The government’s dealings with a Toronto-listed seabed-mining firm, Nautilus Minerals, reflect both the state’s growing contingent liabilities linked to resources projects, but also the need for international arbitration clauses.
The dispute stemmed from a March 2011 investment agreement covering the Solwara 1 copper-and gold-mining project in the Bismark Sea (see Mining analysis). The government gained a 30% stake of both the project and of the intellectual property (IP) of the pioneering seabed-mining technology – co-owned by Nautilus and its dredging partners – in exchange for financing its share of developments.
The stake in the technology’s IP gives the government promising prospects of revenue from similar Nautilus projects in several other Pacific Island nations going forward. Yet a 10-day international arbitration by a former Australian High Court Chief Justice ruled in October 2013 that the state had breached the 2011 contract by failing to cover costs, ordering it to pay $118m in compensation. The government missed the payment deadline and contracted legal counsel to assess its options under the ruling, according to Prime Minister Peter O’Neill in October. “These unfolding policy changes are likely to be followed closely by national and international investors aiming to make long-term commitments,” Tim Bulman, country economist for PNG at the World Bank, wrote in December 2013. “Sustainable investment and development is only possible where the integrity of property rights and contractual obligations is not subject to doubt,” he added.
State intervention has not only been limited to the mining sector. In August 2013 the government amended the 1998 Takeover Code to introduce a “national interest” test for all equity transactions, empowering the Securities Commission (SC), division of the Department of Trade, Commerce and Industry’s Investment Promotion Authority, to block deals. “The revision to the Takeover Code, which is not being applied retroactively, is aimed to ensure equal participation of indigenous businesses in agriculture especially,” James Joshua, a surveillance officer at the SC, told OBG. The test applies to any firm incorporated in PNG – domestic or foreign – with assets of more than PGK5m ($2.03m), 100 staff, 25 shareholders and listed on a stock exchange. The revision came as Malaysian palm oil producer Kulim attempted to boost its 50% stake in London-listed New Britain Palm Oil by acquiring part of its London Sock Exchange free-float.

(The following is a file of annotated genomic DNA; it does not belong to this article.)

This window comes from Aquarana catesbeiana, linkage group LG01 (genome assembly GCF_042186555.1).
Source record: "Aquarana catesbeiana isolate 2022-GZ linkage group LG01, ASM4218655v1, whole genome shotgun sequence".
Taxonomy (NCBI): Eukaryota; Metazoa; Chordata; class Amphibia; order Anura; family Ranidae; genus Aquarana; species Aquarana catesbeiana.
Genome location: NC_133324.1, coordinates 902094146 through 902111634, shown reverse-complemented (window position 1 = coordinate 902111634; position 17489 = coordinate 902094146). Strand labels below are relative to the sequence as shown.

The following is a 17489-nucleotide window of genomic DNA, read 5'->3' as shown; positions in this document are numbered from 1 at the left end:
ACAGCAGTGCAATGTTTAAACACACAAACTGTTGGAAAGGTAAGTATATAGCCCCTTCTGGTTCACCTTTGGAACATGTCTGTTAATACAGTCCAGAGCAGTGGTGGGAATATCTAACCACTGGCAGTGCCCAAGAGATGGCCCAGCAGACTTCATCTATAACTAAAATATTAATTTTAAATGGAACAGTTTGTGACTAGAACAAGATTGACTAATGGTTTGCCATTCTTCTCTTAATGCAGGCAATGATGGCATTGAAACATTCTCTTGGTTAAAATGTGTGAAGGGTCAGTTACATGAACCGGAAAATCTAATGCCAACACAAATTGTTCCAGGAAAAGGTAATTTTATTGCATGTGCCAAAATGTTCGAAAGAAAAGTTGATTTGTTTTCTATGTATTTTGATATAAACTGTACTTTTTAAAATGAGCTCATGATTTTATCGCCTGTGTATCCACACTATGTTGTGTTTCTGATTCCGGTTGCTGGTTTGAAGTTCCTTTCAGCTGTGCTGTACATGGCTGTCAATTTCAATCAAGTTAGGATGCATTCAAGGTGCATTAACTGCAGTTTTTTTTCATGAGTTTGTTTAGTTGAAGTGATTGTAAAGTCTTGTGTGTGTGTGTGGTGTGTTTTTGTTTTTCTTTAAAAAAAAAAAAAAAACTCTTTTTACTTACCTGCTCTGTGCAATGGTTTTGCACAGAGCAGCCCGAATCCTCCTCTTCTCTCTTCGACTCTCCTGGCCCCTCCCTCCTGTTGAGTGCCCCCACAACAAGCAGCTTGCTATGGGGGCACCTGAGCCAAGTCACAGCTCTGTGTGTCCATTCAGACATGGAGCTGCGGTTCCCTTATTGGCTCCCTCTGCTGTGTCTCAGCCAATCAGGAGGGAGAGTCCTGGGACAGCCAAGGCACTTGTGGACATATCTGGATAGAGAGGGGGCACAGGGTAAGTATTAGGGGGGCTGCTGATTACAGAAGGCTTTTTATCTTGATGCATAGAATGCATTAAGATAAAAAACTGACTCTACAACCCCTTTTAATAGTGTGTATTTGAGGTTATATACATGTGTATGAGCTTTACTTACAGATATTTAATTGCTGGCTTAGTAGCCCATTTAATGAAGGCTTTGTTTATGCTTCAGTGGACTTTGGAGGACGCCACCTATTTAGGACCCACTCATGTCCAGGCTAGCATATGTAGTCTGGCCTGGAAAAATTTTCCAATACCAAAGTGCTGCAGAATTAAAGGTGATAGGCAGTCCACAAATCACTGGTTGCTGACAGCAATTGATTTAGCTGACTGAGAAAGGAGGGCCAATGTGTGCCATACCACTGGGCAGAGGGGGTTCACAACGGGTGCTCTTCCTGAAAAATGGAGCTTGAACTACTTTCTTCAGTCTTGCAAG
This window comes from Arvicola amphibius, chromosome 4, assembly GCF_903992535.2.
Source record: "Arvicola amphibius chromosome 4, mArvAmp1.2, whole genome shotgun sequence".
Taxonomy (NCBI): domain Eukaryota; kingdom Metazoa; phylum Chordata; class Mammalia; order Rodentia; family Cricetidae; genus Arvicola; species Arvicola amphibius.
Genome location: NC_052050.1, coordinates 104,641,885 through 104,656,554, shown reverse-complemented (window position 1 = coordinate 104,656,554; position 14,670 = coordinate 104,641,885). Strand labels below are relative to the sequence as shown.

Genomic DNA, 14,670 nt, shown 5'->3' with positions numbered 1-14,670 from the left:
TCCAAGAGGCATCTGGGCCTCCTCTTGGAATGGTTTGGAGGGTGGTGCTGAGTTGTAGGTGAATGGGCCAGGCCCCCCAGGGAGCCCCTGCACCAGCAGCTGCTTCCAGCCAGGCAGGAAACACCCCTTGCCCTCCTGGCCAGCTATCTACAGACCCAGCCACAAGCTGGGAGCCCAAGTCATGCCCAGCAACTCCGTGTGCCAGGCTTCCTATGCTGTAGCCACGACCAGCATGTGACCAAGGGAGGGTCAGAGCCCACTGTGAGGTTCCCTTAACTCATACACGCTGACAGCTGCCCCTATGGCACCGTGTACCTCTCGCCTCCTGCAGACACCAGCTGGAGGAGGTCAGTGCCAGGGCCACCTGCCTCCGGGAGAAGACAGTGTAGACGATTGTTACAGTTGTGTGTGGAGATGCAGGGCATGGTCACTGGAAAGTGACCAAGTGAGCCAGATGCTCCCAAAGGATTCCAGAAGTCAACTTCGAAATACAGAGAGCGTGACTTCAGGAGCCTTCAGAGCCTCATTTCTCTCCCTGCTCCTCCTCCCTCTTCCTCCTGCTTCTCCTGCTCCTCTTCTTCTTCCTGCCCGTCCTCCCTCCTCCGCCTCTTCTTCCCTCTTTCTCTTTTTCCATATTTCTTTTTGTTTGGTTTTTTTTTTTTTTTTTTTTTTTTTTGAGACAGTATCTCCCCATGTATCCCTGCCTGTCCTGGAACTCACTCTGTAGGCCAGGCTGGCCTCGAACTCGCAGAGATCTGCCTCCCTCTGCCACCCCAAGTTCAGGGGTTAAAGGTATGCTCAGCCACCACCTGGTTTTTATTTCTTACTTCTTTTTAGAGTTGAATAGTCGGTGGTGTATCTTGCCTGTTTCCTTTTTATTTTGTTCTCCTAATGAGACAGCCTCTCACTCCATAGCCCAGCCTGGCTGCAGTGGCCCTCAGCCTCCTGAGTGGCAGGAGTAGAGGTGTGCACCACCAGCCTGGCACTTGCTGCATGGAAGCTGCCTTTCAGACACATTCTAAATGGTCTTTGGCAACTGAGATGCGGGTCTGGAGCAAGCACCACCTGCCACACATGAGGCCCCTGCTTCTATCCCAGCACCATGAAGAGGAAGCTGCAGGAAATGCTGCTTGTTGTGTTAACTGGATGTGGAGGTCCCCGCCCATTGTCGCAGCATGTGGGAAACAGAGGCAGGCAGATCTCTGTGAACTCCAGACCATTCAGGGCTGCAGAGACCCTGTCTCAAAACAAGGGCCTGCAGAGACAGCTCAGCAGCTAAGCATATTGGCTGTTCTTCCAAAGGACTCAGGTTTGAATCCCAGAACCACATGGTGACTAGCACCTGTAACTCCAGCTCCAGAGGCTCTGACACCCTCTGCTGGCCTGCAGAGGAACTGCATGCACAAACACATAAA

The definition of national interest remains unclear however, according to legal firm Linklaters LLP, and though the SC has historically been under-funded, its annual budget was quadrupled to PGK2m ($813,000) in 2014. “There is nothing intrinsically bad about introducing a national interest test as long as it is applied rationally and not capriciously, which is not likely in the PNG context,” John Leahy, partner at legal firm Leahy Lewin Nutley Sullivan, told OBG. “It is likely the DCI will bring out implementing regulations to better define the national interest.”
The minister for trade, commerce and industry, Richard Maru, has led the reform process and announced 50% foreign direct investment (FDI) caps in agriculture and media, telling local media in September 2013 that, “It is time the country has to serve the interests of its people and not allow too much control of our resources by foreigners.” The review of the restricted activities list is planned for 2014.
While PNG is not alone in enforcing new restrictions on FDI and renegotiating mining deals, the timing of such moves has caused concern among existing investors. Amidst new curbs on key non-mining sectors, conclusion of the Total-InterOil deal in December 2013 was welcome proof of continued investor confidence. Just as the government seeks to streamline investment procedures, it should clarify the rules by which investors both local and foreign should abide.